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Martian Rocket Propellant - Carbon Dioxide & Magnesium

Wickman is the First to Demonstrate a Rocket Engine Using This New Propellant

Initial Combustion Tests Show The Way

The further exploration of Mars by robotic and manned missions will require a propellant taking advantage of what is available on Mars. Under NASA funding, Wickman Spacecraft & Propulsion Company (WSPC) started developing a new rocket engine and turbojet engine for use on Mars taking full advantage of the Martian atmosphere – carbon dioxide. Prior to this, most researchers focused on converting carbon dioxide to carbon monoxide to burn with oxygen or converting carbon dioxide to methane. The first option requires energy to break down the carbon dioxide and the second requires that hydrogen be brought to Mars. WSPC looked at the possibility of burning the carbon dioxide directly. This would open up the possibility of Martian “air breathing” engines like jet engines. An option that is not possible with the carbon monoxide or methane approach.

While carbon dioxide is a common fire extinguishing agent, it burns very well with magnesium powder. While other investigators focused on single particle or very small quantities of magnesium combustion with carbon dioxide, Wickman plunged in with burning magnesium powder in large quantities in burners, rocket engines and jet engines. After testing many methods of burning magnesium with carbon dioxide, Wickman discovered a simple way of fluidizing the magnesium powder with kerosene and then burning it with carbon dioxide gas. The video shows the very first time this approach was successful. The coating of kerosene on the magnesium powder proved to be a problem in igniting the magnesium powder. Later research indicated that a better way to inject the magnesium powder into the combustion chamber was to use a inert carrier gas like nitrogen. The first open air test of a carbon dioxide and magnesium powder combustion chamber.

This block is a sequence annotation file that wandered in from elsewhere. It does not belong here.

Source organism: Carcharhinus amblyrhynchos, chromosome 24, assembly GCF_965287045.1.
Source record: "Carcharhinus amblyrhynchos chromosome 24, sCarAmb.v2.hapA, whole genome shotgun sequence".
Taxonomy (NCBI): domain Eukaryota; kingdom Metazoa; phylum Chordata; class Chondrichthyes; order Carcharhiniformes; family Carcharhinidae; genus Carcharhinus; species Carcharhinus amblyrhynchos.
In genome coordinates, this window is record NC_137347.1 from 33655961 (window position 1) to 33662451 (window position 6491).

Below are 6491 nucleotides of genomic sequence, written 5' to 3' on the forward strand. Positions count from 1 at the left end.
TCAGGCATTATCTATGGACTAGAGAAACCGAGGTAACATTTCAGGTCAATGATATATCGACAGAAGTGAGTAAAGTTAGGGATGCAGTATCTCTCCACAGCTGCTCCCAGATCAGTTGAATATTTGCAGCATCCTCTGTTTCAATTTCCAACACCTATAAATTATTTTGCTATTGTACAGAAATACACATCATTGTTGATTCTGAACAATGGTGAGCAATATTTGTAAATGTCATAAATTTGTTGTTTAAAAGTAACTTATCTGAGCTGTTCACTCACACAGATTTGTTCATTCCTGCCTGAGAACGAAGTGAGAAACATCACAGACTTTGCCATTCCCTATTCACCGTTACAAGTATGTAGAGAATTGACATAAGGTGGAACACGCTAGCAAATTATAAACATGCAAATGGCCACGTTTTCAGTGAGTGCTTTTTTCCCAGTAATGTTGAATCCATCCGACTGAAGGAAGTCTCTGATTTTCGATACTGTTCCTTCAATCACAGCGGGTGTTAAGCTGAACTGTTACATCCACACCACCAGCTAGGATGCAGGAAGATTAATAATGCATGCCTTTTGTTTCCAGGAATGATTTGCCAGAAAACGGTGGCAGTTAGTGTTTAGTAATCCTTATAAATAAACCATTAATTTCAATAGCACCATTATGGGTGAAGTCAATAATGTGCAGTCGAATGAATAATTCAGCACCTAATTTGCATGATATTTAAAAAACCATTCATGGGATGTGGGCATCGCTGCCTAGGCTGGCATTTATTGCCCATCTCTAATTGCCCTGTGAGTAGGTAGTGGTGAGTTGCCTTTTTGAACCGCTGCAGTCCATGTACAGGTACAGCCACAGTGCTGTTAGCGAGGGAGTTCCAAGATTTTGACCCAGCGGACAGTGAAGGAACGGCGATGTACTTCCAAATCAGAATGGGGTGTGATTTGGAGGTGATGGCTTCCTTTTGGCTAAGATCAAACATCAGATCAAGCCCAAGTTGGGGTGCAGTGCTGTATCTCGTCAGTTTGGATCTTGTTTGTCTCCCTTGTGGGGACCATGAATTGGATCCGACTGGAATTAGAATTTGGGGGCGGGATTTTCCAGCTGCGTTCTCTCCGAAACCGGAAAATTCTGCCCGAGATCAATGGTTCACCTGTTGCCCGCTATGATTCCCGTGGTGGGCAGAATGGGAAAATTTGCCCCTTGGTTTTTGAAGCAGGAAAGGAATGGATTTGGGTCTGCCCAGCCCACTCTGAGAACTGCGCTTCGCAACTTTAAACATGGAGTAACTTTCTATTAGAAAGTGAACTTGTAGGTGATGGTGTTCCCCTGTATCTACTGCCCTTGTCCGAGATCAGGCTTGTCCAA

Making A Mars Rocket Engine Work

In 1997, Wickman Spacecraft & Propulsion Company made a technological breakthrough by firing the first rocket engine which used carbon dioxide as the oxidizer and magnesium powder as the fuel. The engine produced an average thrust of 40 lbs. The test engine was fired repeatedly as part of the NASA program to develop this revolutionary technology for future Mars Rovers and Mars Sample Return Missions.

As part of this program, WSPC also developed a small one pound thruster that could be used for steering or attitude control on a flying rover. As part of the final test, the thruster was cycled on and off by controlling the flow of magnesium powder to it while keeping the carbon dioxide flow constant. The test was successful with the thruster going on and off with the flow of the magnesium powder.

This technology is now ready for the next step, which is the design of a rocket engine using the Mars atmosphere directly to power the first stage of a Mars sample return or other mission. The jet engine is ready for further development for eventual use on a Mars airplane.